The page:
Wednesday, August 30, 2017
It can seem like a challenge to your budget, as well as your patience, to test mobile apps and get them working effectively and consistently across popular mobile device platforms including Apple® and Android™.
Before mobile apps can be deployed, enterprise developers typically go through three rounds of development and testers do an inordinate amount of testing. The process can become time-consuming and costly, especially when you consider the number of mobile apps large companies are deploying today.
Regardless of the testing strategy you use, developing apps that can crossover from Web to mobile, desktop to Web, or iOS to Android, often causes one common question to emerge: how do you automate application testing across all three environments with a single script or framework?
Our answer is the common data model.
Just as Android devices look different from Apple mobile devices, the objects within apps that run on each platform are different.
For example, an application may have a list of results displayed for the user to select from; in Android it is coded as “android.widget.ListView,” and for iOS, it is coded as “UITableView.”
In addition, the properties for an Android list are different than those for iOS. So, if you’re testing the app on both iOS and Android devices, how do you avoid writing two platform-specific scripts?
This is where the common data model can be applied to mobile application testing.
The common data elements of apps – such as the button in our example above – might be implemented differently between iOS and Android platforms from a technical perspective, but the functional intent of each object is identical.
This allows both “android.widget.ListView” and “UITableView” to be turned into a single test object known as a “MobiList” that can be utilized regardless of platform.
The data model then handles the technical interaction with the specific device OS “under the hood,” providing a uniform and streamlined automation experience.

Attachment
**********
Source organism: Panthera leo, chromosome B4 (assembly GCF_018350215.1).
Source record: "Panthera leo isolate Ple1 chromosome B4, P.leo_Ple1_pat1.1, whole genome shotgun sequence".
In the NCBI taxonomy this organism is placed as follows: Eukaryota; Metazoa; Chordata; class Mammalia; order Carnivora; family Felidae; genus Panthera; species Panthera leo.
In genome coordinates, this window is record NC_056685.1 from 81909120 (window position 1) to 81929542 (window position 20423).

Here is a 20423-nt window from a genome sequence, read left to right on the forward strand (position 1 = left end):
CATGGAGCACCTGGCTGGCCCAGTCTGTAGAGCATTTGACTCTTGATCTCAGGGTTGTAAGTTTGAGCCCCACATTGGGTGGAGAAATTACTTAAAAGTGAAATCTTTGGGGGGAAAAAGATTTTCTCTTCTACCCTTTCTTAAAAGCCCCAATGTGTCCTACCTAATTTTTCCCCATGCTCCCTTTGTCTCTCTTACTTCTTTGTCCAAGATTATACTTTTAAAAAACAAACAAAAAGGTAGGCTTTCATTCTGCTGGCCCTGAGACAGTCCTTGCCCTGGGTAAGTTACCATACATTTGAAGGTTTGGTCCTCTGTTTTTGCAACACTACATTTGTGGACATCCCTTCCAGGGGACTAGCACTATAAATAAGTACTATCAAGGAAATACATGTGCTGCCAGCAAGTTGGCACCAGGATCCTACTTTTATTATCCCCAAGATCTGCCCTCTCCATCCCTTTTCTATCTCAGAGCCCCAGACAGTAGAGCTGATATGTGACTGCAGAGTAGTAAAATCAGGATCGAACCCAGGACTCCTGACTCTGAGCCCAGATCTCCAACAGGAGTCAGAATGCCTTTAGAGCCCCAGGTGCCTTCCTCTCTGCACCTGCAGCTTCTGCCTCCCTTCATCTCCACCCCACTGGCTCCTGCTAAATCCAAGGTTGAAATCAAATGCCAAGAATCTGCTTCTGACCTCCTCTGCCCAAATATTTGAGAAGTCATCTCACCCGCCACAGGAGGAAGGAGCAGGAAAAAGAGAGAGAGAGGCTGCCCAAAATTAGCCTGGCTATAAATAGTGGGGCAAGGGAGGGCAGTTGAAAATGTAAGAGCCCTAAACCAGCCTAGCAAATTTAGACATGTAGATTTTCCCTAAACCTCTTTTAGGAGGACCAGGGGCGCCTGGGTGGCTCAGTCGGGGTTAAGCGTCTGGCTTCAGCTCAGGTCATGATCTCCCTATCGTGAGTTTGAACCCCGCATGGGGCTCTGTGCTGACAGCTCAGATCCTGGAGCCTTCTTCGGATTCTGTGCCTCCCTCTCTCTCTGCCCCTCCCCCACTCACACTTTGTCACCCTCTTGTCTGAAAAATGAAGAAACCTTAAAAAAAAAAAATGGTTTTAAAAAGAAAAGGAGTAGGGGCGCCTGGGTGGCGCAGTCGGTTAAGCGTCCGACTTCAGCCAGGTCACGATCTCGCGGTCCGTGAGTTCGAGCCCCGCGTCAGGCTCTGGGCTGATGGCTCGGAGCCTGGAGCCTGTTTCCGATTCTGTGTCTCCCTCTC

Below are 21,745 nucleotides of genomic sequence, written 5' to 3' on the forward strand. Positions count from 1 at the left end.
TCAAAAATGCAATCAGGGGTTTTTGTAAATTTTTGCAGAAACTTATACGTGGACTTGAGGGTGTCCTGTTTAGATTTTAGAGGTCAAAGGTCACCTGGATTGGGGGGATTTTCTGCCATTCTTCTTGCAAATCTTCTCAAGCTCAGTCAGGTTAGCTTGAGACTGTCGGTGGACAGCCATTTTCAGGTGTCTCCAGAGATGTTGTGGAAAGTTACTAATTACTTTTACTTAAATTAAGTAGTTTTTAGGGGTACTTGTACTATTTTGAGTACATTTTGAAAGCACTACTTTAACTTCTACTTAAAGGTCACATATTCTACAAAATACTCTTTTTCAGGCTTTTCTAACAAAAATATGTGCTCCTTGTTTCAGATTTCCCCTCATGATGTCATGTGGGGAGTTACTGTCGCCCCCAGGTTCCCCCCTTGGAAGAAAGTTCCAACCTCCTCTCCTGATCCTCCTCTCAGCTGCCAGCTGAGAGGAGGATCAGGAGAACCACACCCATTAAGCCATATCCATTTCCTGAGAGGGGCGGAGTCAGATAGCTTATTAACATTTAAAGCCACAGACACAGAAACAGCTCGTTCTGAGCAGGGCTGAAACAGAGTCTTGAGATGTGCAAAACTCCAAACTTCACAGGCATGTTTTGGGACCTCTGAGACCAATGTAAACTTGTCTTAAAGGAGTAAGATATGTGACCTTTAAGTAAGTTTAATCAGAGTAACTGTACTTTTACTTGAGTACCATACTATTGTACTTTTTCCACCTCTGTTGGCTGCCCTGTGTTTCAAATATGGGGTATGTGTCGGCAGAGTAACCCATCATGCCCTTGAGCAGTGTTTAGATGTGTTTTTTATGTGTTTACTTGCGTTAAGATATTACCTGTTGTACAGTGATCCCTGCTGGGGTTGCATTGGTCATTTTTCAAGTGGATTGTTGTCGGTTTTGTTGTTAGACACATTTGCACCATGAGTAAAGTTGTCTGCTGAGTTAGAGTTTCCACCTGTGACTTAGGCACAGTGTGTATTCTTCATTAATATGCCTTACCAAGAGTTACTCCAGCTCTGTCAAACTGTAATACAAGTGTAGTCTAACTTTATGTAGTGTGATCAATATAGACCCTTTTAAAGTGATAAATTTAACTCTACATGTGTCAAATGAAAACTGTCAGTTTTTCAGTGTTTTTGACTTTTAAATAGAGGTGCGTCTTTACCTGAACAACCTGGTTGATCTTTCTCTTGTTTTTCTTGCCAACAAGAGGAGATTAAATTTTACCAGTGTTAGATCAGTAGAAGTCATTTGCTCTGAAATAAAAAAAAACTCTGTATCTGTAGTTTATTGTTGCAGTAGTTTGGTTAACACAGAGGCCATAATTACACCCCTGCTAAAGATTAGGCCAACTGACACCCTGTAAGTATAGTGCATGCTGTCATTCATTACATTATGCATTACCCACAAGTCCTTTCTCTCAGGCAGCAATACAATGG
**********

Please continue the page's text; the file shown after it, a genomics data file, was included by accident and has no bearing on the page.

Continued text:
To the end user, applications may act very similar across multiple platforms, however when it comes to development and testing, the small differences can create quite a challenge.
From the testing perspective, using a tool that leverages the common data model to map equivalent UI elements from different mobile platforms is instrumental. This approach can help testers write a script for an iOS app, for example, and then, with no changes to the script or objects, run the script again to test an app on an Android device.
Building the common script requires a little understanding of how attributes are used to identify objects at runtime and a familiarity with the Mobile Labs’ common object model. Once we understand these two concepts, it will be possible to write the script using an iOS device and then we can disconnect from the iOS device, connect to an Android device, and run the script again with no changes to the script or the objects.
We start with the Mobile Labs common object model, which is simply the set of objects that can be identified in a mobile app using HPE Unified Functional Testing (UFT) integration tools like Object Spy. Our Mobile Labs Trust™ for UFT plug-in tracks the same attributes and the same methods on both platforms. An easy way to visualize this is to look at the “MobiDateTimePicker” object that maps into the three-wheel iOS and Android controls that allow a user to select a date by dialing up a day, a month, and a year. The illustration below shows the object as it appears on both platforms:
The illustration shows the appearance of a MobiDateTimePicker in both Android and in iOS. Even though the objects appear dissimilar, their base function is so alike that we can support them identically. At the top of the image is a screen capture from a UFT session in which we exposed the object methods of MobiDateTimePicker. The methods are the same regardless of the target platform. The fact that the methods are tailored to the UI element and not some other abstraction like the screen or the physical appearance of the objects gives the script writer tremendous power to capitalize on this UI element in either platform.
To write the single script, I used the Mobile Labs mobile device lab manager, deviceConnect™, to select a remote iOS device and then later a remote Android device for testing. As the partial inventory of my deviceConnect installation shows, I had an iPhone 6 and a Samsung Galaxy S4 available for this test. deviceConnect allowed me to switch between these two devices at will even though neither was right at my desktop.
For this example, I decided to write the script while connected to the iPhone 6. Once the script ran to my satisfaction, I disconnected Ai Display from the iPhone 6, connected to the Samsung Galaxy S4, and pressed the UF “run” button again.
The next task in my project was to define the objects to the UFT repository. To do this, I used the “Object Spy” tool that obtains, through our HPE-certified plug in, the object inventory of the application.
In the illustration below, I used “Object Spy” to add the Username and Password MobiEdit boxes and the “Sign In” MobiButton to the UF object repository: